Mount Silverheels trip report

Disclaimer

Before I start the real report, I'll give the snow report. My hike started near treeline, and above treeline there was very little snow. Shaded areas, areas that see heavy drifting, and couloirs still have snow. If you want to do a snow climb on the NW face of Silverheels, do it soon. I had a pretty good view of the south couloir on Quandary and it looked OK, except near the bottom which I couldn't see very well. Again, this isn't going to last much longer. The east ridge route on Quandary had nearly continous snow. The east sides of Lincoln and Bross had snow mainly in the gullies.

In March I was really expecting my next trip report (if there was going to be one) to be for some peaks in the Smokies because it looked like I was going to be offered a decent job at a university in Kentucky. I was offered that job, except that in the interim I was offered a better job at CU in Boulder. Heh; I had been sure that finally leaving Laramie, WY after grad school plus one year was going to mean leaving the Rockies. Now, after a two-year hiatus, I could resume my Colorado peak-bagging with much better accessibility.

Some bad timing (not on my part) prevented me from going on a local trip last weekend with some co-workers, so I decided that this weekend I would come up with my own trip. I was unsure about snow conditions, I've been fighting a minor running injury, I hadn't done any hikes yet this year, and I was unsure about how moving down to such a low altitude was going to affect my high-altitude performance (well, I'm exaggerating but I did lose 1800ft moving to Boulder from Laramie). So...I wanted something moderate, with a short drive being a plus. The winner was Mount Silverheels, a very large and significant summit on the north edge of South Park, which barely makes it onto the list of the 100 highest mountains in the state.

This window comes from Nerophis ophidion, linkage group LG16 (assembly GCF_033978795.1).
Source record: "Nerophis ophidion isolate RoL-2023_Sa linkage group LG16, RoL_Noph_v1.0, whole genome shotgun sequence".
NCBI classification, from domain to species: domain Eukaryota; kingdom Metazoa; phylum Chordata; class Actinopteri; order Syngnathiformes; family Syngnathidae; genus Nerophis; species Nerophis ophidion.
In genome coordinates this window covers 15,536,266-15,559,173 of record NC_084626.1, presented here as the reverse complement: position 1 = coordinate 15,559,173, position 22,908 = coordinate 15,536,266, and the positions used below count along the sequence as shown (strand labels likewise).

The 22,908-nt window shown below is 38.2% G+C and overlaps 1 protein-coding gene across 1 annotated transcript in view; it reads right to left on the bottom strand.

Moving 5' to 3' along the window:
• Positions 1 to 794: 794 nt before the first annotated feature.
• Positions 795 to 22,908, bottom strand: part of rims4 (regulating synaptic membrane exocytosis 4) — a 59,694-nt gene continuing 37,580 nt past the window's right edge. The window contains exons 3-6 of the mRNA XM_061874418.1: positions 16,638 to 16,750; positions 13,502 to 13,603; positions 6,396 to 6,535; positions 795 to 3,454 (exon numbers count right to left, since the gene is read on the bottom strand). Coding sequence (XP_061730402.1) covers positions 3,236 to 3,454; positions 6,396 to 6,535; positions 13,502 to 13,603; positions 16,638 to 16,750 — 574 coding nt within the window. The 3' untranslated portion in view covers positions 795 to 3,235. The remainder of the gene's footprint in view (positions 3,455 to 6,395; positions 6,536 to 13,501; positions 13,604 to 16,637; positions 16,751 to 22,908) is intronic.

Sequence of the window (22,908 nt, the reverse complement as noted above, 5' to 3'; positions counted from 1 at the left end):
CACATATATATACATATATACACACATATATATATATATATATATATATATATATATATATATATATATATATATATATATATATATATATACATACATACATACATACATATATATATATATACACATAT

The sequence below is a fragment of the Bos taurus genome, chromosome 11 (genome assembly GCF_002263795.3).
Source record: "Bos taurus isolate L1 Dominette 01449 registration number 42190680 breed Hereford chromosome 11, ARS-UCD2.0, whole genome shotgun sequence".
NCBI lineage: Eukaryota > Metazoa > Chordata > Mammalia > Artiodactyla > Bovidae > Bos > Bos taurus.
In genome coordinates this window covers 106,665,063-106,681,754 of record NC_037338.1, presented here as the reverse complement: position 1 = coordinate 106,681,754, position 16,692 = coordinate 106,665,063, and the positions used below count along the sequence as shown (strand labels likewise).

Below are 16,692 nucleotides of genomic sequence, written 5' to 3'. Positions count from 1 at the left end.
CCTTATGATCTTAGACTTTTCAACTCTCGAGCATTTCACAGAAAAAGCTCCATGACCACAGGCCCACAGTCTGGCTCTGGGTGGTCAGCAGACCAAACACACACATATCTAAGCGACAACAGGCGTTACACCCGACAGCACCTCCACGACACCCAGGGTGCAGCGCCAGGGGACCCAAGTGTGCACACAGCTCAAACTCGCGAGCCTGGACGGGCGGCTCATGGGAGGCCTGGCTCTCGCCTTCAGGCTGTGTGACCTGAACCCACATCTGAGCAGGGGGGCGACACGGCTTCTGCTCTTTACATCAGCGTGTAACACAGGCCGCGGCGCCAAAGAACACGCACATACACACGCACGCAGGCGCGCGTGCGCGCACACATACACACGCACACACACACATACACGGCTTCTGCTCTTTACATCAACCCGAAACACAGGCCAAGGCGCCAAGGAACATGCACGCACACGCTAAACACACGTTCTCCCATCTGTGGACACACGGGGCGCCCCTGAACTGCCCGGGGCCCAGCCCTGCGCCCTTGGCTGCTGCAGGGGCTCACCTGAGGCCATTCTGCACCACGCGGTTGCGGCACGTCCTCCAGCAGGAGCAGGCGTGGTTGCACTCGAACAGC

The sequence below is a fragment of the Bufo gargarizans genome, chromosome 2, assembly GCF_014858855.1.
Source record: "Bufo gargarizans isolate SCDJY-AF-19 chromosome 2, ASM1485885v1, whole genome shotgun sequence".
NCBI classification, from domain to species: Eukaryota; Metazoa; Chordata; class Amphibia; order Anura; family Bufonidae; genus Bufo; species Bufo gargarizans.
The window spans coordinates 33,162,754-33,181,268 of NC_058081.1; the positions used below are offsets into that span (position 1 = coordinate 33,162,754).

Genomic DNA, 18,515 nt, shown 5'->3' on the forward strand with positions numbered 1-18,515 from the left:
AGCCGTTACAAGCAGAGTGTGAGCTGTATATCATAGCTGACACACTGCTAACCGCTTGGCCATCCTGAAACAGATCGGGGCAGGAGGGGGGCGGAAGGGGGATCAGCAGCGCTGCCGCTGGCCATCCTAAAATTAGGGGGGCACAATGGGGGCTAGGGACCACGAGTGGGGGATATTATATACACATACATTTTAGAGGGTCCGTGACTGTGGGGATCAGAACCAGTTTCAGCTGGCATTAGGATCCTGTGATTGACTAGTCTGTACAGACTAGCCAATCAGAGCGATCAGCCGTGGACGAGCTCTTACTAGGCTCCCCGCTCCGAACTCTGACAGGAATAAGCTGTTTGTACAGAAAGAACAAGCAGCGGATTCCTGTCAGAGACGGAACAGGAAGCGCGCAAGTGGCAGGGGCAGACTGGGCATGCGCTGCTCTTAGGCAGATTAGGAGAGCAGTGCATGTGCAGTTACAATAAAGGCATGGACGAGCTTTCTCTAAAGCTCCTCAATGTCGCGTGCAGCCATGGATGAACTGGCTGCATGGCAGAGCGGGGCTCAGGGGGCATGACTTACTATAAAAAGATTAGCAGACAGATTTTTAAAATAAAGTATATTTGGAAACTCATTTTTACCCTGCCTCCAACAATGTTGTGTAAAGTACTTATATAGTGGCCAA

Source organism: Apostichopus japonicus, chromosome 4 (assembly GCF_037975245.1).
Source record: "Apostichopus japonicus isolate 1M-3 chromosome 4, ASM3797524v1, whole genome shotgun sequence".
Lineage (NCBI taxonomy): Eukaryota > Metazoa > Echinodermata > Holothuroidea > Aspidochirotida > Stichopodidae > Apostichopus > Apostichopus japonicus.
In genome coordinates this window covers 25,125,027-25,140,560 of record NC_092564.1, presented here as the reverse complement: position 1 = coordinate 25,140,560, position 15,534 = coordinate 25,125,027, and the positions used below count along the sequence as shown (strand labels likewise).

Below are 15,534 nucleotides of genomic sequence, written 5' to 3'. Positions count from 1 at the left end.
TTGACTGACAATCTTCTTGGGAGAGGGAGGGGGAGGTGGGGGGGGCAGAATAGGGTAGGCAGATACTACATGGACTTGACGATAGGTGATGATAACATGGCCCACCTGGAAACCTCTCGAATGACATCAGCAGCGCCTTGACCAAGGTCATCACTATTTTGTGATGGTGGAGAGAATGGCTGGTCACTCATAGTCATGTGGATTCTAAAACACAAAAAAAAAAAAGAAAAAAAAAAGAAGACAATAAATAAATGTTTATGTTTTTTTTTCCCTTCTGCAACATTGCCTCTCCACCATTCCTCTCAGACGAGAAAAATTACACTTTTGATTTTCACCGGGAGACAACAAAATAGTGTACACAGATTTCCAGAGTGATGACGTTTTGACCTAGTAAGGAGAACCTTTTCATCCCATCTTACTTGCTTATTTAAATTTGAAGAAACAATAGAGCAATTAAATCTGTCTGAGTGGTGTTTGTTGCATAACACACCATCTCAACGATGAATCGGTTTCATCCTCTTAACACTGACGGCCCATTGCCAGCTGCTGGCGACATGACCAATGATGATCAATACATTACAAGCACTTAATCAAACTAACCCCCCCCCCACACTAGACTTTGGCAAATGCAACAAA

Unless I've grievously mis-interpreted the directions to the "trailhead", the route given by Garrett and Martin in their "High 13ers" guidebook starts on signed private property (curiousity got the better of me on a recon trip a couple years ago and even with clever avoidance techniques for the first sign, a second one appears higher up). I decided to start the hike at Hoosier Pass at 11539ft, head east along the Continental Divide, then take a hard right and ascend Silverheels via a route on the northwest side. While contemplating route options, I was planning on climbing a prominent couloir on the northwest face. The only real problem with a start from Hoosier Pass is the 900 extra feet of gain both coming and going.

The 0245 alarm was practically criminal after going to bed at 0040, except that I guess it's not illegal to subject yourself to such an atrocity. I finally summoned the will to get up at about 0315, and headed out at 0350. I was more tired than usual on Saturday anyway, and while getting ready I kept coming up with excuses not to go. The 2-hour drive to Hoosier Pass wasn't doing much for my tiredness, and it wasn't until I got there that I was sure that I was actually going to do the hike.

The first rays from the Sun kissed the peaks to the west of Hoosier Pass at 0544, and I started my hike at 0606. It didn't quite seem right to begin climbing a mountain by walking across a highway.

There is a gated 4WD road starting at the pass which goes up to about treeline, although the upper part was covered in snow. After getting above the trees, the route up the broad Continental Divide ridge ("Hoosier Ridge") continues on tundra. Just before the Sun hit me, I recorded a temperature of 40F, actually pretty warm for June at that altitude. Furthermore, there was no wind, so my long sleeve shirt and long pants made me a little overdressed for much of the hike.

At some point I had to take a right turn off of Hoosier Ridge and under completely dry conditions it's possible to sidehill and save some elevation loss and gain. However, the right side of the ridge was protected by icy snow with cornices in some places. Thus, I had to go all the way up to 12800ft, and catch a blunt north-south ridge. Still, I had to tiptoe down a 20ft section of icy snow here. This ridge empties you into the Beaver Creek drainage, and I crossed the tiny creek on a snow bridge.